Performance of Diverse Provenances of Loblolly Pine Throughout the Southeastern United States
Abstract:Unimproved loblolly pine (Pinus taeda L.) seedlots from Livingston Parish, LA, Marion County, FL, Gulf Hammock (Levy County), FL, and the Eastern Shore of MD and VA were established in field trials throughout the southeastern United States in 1975-1978. When compared to open-pollinated families from first-generation seed orchards at eight years of age, stem height and fusiform rust (Cronartium quercuum [Berk.] Miyabe ex Shirai f. sp. fusiforme) resistance of Livingston Parish trees were better in most locations, but survival was generally poorer. In the northernmost environments, the Livingston Parish provenance grew poorly and had very poor survival, indicating a low adaptability to these sites. The two Florida provenances had average performance only in the deep South. The Eastern Shore provenance had average growth in Virginia and other colder climates both within and outside the natural range of loblolly pine. In every region, Eastern Shore was above average in survival and exhibited the best rust resistance of any provenance tested. South. J. Appl. For. 13(1):46-51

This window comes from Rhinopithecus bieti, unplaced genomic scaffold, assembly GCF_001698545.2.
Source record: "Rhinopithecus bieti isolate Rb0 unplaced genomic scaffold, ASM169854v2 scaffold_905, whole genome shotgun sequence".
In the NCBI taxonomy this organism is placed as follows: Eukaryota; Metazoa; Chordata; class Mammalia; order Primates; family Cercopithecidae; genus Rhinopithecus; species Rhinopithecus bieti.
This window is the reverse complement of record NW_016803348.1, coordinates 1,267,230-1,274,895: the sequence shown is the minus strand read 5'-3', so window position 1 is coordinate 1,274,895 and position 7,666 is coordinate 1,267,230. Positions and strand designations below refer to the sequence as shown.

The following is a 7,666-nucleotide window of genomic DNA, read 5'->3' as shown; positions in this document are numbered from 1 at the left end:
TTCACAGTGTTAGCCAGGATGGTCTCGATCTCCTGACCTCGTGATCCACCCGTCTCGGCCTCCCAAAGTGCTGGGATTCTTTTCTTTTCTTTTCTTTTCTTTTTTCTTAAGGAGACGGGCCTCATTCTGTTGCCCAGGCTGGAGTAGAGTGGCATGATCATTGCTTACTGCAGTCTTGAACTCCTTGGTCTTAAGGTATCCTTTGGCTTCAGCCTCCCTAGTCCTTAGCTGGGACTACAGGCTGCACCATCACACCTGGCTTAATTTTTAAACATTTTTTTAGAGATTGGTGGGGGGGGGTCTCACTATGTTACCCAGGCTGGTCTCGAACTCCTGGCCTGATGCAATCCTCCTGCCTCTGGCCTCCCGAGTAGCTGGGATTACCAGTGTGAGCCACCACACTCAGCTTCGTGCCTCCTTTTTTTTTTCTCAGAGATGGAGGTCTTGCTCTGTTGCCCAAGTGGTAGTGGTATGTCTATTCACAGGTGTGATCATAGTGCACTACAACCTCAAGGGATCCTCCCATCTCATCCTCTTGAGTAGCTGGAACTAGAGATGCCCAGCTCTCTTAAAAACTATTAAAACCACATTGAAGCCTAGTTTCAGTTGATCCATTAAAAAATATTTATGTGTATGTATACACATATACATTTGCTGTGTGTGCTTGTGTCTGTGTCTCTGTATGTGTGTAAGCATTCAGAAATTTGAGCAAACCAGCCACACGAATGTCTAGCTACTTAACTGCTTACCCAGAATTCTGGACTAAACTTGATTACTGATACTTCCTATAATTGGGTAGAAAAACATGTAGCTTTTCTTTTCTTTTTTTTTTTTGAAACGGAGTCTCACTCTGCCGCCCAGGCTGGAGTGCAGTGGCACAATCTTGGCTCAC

Document Type: Journal Article
Affiliations: Cooperative Tree Improvement Program, Box 8002, North Carolina State University, Raleigh, NC, 27695-8002
Publication date: February 1, 1989
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- Each regional journal of applied forestry focuses on research, practice, and techniques targeted to foresters and allied professionals in specific regions of the United States and Canada. The Southern Journal of Applied Forestry covers an area from Virginia and Kentucky south to as far west as Oklahoma and east Texas.
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